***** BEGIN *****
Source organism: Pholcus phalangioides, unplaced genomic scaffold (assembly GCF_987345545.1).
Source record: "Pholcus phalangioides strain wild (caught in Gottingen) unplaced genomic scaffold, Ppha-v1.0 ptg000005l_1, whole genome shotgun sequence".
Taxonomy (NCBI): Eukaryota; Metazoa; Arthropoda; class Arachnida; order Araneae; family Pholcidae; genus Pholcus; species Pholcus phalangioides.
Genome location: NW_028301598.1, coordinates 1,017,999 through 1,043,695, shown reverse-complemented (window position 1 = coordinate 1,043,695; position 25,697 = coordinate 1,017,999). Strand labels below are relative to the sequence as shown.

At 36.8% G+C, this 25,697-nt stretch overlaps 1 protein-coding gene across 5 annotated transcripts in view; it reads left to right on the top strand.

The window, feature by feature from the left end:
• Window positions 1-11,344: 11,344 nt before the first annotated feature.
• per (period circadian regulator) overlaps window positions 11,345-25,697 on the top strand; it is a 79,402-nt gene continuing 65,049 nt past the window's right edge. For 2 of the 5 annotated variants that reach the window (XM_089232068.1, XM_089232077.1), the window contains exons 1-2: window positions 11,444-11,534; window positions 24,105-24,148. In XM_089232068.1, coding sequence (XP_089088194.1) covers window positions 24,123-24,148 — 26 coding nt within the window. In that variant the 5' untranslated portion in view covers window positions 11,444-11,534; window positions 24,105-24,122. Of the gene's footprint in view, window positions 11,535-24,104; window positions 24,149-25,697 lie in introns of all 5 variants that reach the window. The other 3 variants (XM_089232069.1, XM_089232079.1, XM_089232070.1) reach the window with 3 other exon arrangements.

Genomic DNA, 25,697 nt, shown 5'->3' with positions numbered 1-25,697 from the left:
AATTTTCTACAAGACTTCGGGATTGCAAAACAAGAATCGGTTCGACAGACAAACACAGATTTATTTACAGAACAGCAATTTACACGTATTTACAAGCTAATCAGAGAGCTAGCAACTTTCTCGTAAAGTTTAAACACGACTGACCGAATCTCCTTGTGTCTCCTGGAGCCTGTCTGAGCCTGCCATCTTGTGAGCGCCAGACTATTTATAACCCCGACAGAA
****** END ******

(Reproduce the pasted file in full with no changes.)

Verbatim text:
Source organism: Pholcus phalangioides, unplaced genomic scaffold (assembly GCF_987345545.1).
Source record: "Pholcus phalangioides strain wild (caught in Gottingen) unplaced genomic scaffold, Ppha-v1.0 ptg000005l_1, whole genome shotgun sequence".
Taxonomy (NCBI): Eukaryota; Metazoa; Arthropoda; class Arachnida; order Araneae; family Pholcidae; genus Pholcus; species Pholcus phalangioides.
Genome location: NW_028301598.1, coordinates 1,017,999 through 1,043,695, shown reverse-complemented (window position 1 = coordinate 1,043,695; position 25,697 = coordinate 1,017,999). Strand labels below are relative to the sequence as shown.

At 36.8% G+C, this 25,697-nt stretch overlaps 1 protein-coding gene across 5 annotated transcripts in view; it reads left to right on the top strand.

The window, feature by feature from the left end:
• Window positions 1-11,344: 11,344 nt before the first annotated feature.
• per (period circadian regulator) overlaps window positions 11,345-25,697 on the top strand; it is a 79,402-nt gene continuing 65,049 nt past the window's right edge. For 2 of the 5 annotated variants that reach the window (XM_089232068.1, XM_089232077.1), the window contains exons 1-2: window positions 11,444-11,534; window positions 24,105-24,148. In XM_089232068.1, coding sequence (XP_089088194.1) covers window positions 24,123-24,148 — 26 coding nt within the window. In that variant the 5' untranslated portion in view covers window positions 11,444-11,534; window positions 24,105-24,122. Of the gene's footprint in view, window positions 11,535-24,104; window positions 24,149-25,697 lie in introns of all 5 variants that reach the window. The other 3 variants (XM_089232069.1, XM_089232079.1, XM_089232070.1) reach the window with 3 other exon arrangements.

Genomic DNA, 25,697 nt, shown 5'->3' with positions numbered 1-25,697 from the left:
AATTTTCTACAAGACTTCGGGATTGCAAAACAAGAATCGGTTCGACAGACAAACACAGATTTATTTACAGAACAGCAATTTACACGTATTTACAAGCTAATCAGAGAGCTAGCAACTTTCTCGTAAAGTTTAAACACGACTGACCGAATCTCCTTGTGTCTCCTGGAGCCTGTCTGAGCCTGCCATCTTGTGAGCGCCAGACTATTTATAACCCCGACAGAA